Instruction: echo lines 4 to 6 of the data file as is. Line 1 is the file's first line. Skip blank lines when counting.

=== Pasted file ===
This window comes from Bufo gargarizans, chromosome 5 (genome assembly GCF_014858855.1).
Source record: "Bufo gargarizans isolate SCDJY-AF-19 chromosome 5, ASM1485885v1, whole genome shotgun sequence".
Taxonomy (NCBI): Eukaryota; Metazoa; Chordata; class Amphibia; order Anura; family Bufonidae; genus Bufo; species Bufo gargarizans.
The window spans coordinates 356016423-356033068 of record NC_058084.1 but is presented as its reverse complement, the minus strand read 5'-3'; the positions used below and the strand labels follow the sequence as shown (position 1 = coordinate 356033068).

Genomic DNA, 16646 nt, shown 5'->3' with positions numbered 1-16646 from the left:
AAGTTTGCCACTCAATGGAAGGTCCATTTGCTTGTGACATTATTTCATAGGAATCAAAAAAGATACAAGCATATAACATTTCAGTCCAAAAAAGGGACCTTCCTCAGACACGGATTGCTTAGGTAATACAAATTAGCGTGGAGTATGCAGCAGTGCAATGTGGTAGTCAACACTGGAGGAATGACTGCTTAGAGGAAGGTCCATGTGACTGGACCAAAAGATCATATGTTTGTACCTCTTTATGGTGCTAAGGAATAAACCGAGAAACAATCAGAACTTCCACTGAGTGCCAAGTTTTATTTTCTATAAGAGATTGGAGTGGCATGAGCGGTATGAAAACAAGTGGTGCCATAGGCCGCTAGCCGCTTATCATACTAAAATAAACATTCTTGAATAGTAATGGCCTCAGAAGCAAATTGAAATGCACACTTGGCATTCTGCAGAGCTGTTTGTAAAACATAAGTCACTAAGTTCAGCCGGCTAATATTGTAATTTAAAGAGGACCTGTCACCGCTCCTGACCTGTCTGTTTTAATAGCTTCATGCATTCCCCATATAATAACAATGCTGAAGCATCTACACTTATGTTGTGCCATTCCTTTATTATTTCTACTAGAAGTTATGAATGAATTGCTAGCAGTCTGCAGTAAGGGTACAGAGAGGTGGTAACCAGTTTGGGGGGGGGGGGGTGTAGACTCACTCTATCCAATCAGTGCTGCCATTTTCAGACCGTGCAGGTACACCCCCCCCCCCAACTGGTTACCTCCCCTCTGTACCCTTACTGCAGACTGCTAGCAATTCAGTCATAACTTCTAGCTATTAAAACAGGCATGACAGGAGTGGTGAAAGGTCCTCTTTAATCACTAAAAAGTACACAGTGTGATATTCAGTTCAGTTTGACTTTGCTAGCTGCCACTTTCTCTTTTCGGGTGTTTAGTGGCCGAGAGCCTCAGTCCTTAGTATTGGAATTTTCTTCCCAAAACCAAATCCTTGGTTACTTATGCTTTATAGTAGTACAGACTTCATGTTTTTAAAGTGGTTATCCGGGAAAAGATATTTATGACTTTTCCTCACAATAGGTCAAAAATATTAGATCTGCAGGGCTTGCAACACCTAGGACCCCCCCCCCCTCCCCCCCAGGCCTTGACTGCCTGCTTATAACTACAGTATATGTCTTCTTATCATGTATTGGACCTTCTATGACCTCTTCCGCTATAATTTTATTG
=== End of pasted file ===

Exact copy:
The window spans coordinates 356016423-356033068 of record NC_058084.1 but is presented as its reverse complement, the minus strand read 5'-3'; the positions used below and the strand labels follow the sequence as shown (position 1 = coordinate 356033068).

Genomic DNA, 16646 nt, shown 5'->3' with positions numbered 1-16646 from the left:
AAGTTTGCCACTCAATGGAAGGTCCATTTGCTTGTGACATTATTTCATAGGAATCAAAAAAGATACAAGCATATAACATTTCAGTCCAAAAAAGGGACCTTCCTCAGACACGGATTGCTTAGGTAATACAAATTAGCGTGGAGTATGCAGCAGTGCAATGTGGTAGTCAACACTGGAGGAATGACTGCTTAGAGGAAGGTCCATGTGACTGGACCAAAAGATCATATGTTTGTACCTCTTTATGGTGCTAAGGAATAAACCGAGAAACAATCAGAACTTCCACTGAGTGCCAAGTTTTATTTTCTATAAGAGATTGGAGTGGCATGAGCGGTATGAAAACAAGTGGTGCCATAGGCCGCTAGCCGCTTATCATACTAAAATAAACATTCTTGAATAGTAATGGCCTCAGAAGCAAATTGAAATGCACACTTGGCATTCTGCAGAGCTGTTTGTAAAACATAAGTCACTAAGTTCAGCCGGCTAATATTGTAATTTAAAGAGGACCTGTCACCGCTCCTGACCTGTCTGTTTTAATAGCTTCATGCATTCCCCATATAATAACAATGCTGAAGCATCTACACTTATGTTGTGCCATTCCTTTATTATTTCTACTAGAAGTTATGAATGAATTGCTAGCAGTCTGCAGTAAGGGTACAGAGAGGTGGTAACCAGTTTGGGGGGGGGGGGGTGTAGACTCACTCTATCCAATCAGTGCTGCCATTTTCAGACCGTGCAGGTACACCCCCCCCCCCAACTGGTTACCTCCCCTCTGTACCCTTACTGCAGACTGCTAGCAATTCAGTCATAACTTCTAGCTATTAAAACAGGCATGACAGGAGTGGTGAAAGGTCCTCTTTAATCACTAAAAAGTACACAGTGTGATATTCAGTTCAGTTTGACTTTGCTAGCTGCCACTTTCTCTTTTCGGGTGTTTAGTGGCCGAGAGCCTCAGTCCTTAGTATTGGAATTTTCTTCCCAAAACCAAATCCTTGGTTACTTATGCTTTATAGTAGTACAGACTTCATGTTTTTAAAGTGGTTATCCGGGAAAAGATATTTATGACTTTTCCTCACAATAGGTCAAAAATATTAGATCTGCAGGGCTTGCAACACCTAGGACCCCCCCCCCCTCCCCCCCAGGCCTTGACTGCCTGCTTATAACTACAGTATATGTCTTCTTATCATGTATTGGACCTTCTATGACCTCTTCCGCTATAATTTTATTG